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knew where to find him. He was a Homeopath from conviction and practice; always ready and willing to defend and advance the cause, under any circumstances, at any time, and under all conditions. This one feature of Dr. Drysdale's life has called most attention to him-his persistent adherence to his principles--in this he emulated Hahnemann himself. Another cause why we should pay him marked deference is, that he was one of our oldest and ablest editors, having been engaged in that work for forty years.

Most of us grow

tired of the work in five, or at most, in ten years; but he continued steadfastly and faithfully for forty years. This has endeared him to many and many a member, and I pay him my grateful tribute for what he has done for Homeopathy.

DR. TALBOT : Dr. Drysdale was a man that you could not meet or know without both respecting and loving. He was, by nature, generous even to his most bitter enemy, if such he had, but which I doubt; at the same time a great student, a great observer, an earnest worker, and a firm believer in the principles of Homeopathy. He did more, perhaps, than any other man in Great Britain to win for the cause of Homeopathy a hearing and a friendly feeling even from its opponents. He was a man of great scientific attainments, and in a personal interview with Darwin, in respect to Drysdale he said, we have no man in the scientific world more estimable and more exact than he. A long life and a busy one brought Dr. Drysdale in contact with a very large number of the profession, and I have yet to find the first one, who ever had a moment's conversation with Dr. Drysdale, but what had the greatest respect and regard for him, and I think in his death we lose one of the most honorable and valuable members of the Institute.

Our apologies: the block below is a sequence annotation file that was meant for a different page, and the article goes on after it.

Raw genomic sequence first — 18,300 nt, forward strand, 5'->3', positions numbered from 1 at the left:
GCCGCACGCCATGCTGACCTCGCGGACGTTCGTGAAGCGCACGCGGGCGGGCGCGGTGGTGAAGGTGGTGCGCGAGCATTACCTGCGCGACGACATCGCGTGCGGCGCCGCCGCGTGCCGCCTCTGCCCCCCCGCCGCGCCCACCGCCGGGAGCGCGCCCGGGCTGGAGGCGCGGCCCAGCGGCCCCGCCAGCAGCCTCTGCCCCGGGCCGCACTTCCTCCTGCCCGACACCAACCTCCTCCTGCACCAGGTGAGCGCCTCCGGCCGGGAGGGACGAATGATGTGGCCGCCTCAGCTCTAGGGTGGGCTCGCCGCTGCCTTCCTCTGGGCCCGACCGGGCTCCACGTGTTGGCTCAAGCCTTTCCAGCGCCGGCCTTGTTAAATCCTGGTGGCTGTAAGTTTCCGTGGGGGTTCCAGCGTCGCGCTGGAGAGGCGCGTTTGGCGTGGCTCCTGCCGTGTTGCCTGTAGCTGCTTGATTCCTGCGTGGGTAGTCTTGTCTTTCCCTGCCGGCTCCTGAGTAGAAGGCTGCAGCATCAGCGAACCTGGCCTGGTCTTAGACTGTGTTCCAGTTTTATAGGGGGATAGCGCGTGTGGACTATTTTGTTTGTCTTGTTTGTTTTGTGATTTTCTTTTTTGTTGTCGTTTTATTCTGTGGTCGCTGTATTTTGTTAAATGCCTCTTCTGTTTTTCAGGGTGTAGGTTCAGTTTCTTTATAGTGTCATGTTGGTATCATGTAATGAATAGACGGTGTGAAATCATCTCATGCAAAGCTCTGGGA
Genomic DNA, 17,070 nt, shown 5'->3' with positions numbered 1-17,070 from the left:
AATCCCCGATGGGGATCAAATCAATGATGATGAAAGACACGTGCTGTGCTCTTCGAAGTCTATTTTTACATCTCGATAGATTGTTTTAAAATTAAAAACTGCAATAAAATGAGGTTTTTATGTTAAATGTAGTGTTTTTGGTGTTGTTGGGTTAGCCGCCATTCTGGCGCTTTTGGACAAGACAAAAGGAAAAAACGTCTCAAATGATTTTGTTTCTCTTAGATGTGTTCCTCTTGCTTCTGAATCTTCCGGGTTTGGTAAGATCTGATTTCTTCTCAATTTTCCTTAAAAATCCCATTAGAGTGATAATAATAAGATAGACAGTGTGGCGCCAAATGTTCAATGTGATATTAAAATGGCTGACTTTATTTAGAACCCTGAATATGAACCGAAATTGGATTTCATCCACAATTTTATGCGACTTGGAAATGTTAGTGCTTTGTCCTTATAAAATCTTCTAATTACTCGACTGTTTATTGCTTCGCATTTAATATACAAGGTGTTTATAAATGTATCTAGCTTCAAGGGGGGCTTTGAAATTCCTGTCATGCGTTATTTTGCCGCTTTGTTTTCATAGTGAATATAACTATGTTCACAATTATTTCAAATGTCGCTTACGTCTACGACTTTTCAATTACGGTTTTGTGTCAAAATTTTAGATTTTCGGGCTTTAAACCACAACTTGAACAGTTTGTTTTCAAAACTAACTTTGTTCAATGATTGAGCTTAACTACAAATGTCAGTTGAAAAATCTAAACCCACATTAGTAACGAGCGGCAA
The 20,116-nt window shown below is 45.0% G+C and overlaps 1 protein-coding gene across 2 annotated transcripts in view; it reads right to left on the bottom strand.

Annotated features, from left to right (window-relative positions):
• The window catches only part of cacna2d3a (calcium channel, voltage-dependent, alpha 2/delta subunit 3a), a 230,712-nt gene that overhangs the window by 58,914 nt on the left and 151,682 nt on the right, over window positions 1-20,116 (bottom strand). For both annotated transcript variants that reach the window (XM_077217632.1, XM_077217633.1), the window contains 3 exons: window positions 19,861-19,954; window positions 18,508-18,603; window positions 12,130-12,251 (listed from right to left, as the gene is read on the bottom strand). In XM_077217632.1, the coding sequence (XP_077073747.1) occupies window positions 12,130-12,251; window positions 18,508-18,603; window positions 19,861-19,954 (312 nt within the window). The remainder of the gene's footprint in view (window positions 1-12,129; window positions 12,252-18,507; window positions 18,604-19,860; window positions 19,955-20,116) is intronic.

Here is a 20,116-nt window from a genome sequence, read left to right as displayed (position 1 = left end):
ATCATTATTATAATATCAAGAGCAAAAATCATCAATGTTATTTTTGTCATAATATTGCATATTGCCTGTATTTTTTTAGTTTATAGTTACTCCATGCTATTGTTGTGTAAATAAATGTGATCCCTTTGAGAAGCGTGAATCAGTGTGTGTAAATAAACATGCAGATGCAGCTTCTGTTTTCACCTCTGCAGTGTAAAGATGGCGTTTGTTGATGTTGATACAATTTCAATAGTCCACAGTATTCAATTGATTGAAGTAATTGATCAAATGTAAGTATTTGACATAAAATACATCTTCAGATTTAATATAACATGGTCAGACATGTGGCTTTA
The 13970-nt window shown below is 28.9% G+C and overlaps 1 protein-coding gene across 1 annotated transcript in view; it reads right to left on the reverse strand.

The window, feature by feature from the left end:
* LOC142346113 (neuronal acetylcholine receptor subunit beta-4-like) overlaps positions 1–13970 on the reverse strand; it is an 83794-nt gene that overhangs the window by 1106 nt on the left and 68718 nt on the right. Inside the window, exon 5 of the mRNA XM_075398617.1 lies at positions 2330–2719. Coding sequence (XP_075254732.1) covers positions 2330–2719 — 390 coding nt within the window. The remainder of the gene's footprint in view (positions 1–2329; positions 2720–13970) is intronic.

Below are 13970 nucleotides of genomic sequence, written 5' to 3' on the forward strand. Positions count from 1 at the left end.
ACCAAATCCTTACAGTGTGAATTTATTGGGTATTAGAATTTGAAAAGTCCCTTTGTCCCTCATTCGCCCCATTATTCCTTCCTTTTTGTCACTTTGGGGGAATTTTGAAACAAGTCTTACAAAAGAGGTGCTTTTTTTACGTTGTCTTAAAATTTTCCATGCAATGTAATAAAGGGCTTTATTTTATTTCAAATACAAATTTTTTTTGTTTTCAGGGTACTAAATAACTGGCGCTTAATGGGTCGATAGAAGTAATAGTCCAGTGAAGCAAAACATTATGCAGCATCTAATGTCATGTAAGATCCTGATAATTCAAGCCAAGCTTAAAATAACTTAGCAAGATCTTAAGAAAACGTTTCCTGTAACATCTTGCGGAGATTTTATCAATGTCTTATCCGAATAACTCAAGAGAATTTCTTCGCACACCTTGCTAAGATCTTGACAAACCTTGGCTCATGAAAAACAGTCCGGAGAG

The following letter from Dr. R. E. DUDGEON was read as a tribute to Dr. Drysdale:

“ By the death of Dr. Drysdale Homeopathy has lost one who has, for many years, filled the foremost place in the new school of medicine. His reputation was not limited to Britain, nor even to the English-speaking race. All over the world, wherever a knowledge of Homeopathy has penetrated, Drysdale's services to Homceopathy are known and acknowledged. It was my privilege to enjoy half a century of close friendship and unbroken intimacy with him, and I can honestly say, that I have never known a man gifted with a more thoroughly scientific mind and a sounder judgment, or one who was a more delightful companion.